Soros group pushes back on Tucker Carlson documentary
The Open Society Foundations, a group founded by George Soros, is pushing back on a recent documentary by Tucker Carlson taking aim at Soros and his relationship with his homeland of Hungary, The Washington Post reports.
Carlson’s “Hungary vs. Soros: The Fight for Civilization,” which was created for the Fox Nation streaming service, pits Soros against Hungarian right-wing prime minister Viktor Orbán.
Carlson says that Soros, a liberal billionaire whose Open Society Foundations says it aims to improve democracies and make governments accountable, “is waging a kind of war — political, social and demographic war — on the West.”
The Fox host asserts that the group is “trying to eliminate national borders, to oust democratically elected leaders, and install ideologically aligned puppets into positions of power.”
Open Society Vice President Laura Silber told the Post that Soros and his group “have worked for more than 30 years to support vibrant and inclusive democracies whose governments are accountable to the people they serve.”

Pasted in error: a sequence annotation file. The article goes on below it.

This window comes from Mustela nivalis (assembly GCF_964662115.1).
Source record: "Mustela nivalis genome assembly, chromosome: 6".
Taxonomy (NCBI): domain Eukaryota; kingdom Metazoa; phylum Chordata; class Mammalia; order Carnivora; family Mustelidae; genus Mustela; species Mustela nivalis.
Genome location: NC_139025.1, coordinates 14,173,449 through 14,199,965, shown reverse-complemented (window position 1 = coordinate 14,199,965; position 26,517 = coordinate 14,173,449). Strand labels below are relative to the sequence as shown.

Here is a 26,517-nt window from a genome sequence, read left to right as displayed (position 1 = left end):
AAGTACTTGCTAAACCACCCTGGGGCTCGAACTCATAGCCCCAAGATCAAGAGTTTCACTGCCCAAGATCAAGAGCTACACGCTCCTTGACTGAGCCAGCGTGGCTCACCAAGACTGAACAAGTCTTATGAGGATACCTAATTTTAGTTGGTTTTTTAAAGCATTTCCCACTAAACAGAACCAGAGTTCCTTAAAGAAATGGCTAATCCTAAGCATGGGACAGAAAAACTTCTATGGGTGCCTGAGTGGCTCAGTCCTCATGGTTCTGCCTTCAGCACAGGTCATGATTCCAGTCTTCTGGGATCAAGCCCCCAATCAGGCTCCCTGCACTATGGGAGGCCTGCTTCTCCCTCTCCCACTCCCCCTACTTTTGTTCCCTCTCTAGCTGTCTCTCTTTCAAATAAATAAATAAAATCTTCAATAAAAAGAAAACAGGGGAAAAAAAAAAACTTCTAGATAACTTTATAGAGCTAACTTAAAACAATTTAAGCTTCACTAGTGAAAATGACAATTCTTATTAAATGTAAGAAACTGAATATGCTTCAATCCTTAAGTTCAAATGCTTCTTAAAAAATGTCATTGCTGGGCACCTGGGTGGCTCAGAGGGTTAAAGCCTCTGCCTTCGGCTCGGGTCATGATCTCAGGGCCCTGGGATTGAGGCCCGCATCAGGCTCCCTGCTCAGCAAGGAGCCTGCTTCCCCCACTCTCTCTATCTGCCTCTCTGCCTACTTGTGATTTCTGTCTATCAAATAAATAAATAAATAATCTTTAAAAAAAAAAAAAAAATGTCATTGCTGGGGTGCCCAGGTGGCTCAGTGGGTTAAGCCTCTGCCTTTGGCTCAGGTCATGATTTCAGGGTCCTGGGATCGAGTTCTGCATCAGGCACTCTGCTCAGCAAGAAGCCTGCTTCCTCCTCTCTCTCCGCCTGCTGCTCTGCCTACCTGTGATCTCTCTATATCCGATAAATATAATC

“Mr. Carlson appears to prefer authoritarian rule, state capture of media and the courts, crony corruption and rigged elections,” she said.
Carlson defended the documentary episode during his Fox News show on Thursday night, saying Soros and Orban have been at “loggerheads for years.”
“And so we thought that was interesting enough, enough of a metaphor for the struggle that is going on globally between nationalists and people who oppose them. We thought it was worthy of our season finale documentary for our series Tucker Carlson Originals,” he said.
He also responded to pushback, saying, “You have a right to know exactly what George Soros is doing to this country and to other countries around the world and we think we have an obligation to tell you, so we are going to continue to.”
Carlson praises Orbán in the documentary for his political efforts to incentivize family growth and for his “normal” lifestyle.
“Orbán has been in politics for 30 years, but he seems surprisingly normal,” Carlson says in the documentary. “He often drives himself to work. He has dinner in Budapest without security. Every Thursday, he spends the day reading.”
Orbán became prime minister of Hungary in 2010 and has a legacy of hard-line anti-immigration stances, for which he was praised by former President Trump.
Updated: 3 p.m.
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